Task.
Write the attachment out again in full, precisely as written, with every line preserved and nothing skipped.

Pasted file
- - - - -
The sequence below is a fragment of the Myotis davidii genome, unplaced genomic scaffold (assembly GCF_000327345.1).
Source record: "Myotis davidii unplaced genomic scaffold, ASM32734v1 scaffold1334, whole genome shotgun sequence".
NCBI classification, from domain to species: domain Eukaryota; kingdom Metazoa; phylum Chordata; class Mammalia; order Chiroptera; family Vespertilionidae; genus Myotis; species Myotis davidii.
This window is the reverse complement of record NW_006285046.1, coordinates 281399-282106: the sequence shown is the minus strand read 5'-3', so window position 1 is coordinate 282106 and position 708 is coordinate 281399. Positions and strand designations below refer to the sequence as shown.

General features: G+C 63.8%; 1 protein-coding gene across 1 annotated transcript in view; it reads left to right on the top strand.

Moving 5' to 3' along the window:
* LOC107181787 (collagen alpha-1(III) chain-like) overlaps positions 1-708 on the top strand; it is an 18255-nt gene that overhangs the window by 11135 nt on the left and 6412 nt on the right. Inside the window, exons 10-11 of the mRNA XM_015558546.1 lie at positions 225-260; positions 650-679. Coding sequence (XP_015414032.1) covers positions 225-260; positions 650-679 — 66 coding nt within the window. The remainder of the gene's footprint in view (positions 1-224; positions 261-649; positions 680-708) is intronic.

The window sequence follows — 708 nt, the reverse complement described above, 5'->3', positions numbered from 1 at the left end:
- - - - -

The sequence below is a fragment of the Myotis davidii genome, unplaced genomic scaffold (assembly GCF_000327345.1).
Source record: "Myotis davidii unplaced genomic scaffold, ASM32734v1 scaffold1334, whole genome shotgun sequence".
NCBI classification, from domain to species: domain Eukaryota; kingdom Metazoa; phylum Chordata; class Mammalia; order Chiroptera; family Vespertilionidae; genus Myotis; species Myotis davidii.
This window is the reverse complement of record NW_006285046.1, coordinates 281399-282106: the sequence shown is the minus strand read 5'-3', so window position 1 is coordinate 282106 and position 708 is coordinate 281399. Positions and strand designations below refer to the sequence as shown.

General features: G+C 63.8%; 1 protein-coding gene across 1 annotated transcript in view; it reads left to right on the top strand.

Moving 5' to 3' along the window:
* LOC107181787 (collagen alpha-1(III) chain-like) overlaps positions 1-708 on the top strand; it is an 18255-nt gene that overhangs the window by 11135 nt on the left and 6412 nt on the right. Inside the window, exons 10-11 of the mRNA XM_015558546.1 lie at positions 225-260; positions 650-679. Coding sequence (XP_015414032.1) covers positions 225-260; positions 650-679 — 66 coding nt within the window. The remainder of the gene's footprint in view (positions 1-224; positions 261-649; positions 680-708) is intronic.

The window sequence follows — 708 nt, the reverse complement described above, 5'->3', positions numbered from 1 at the left end: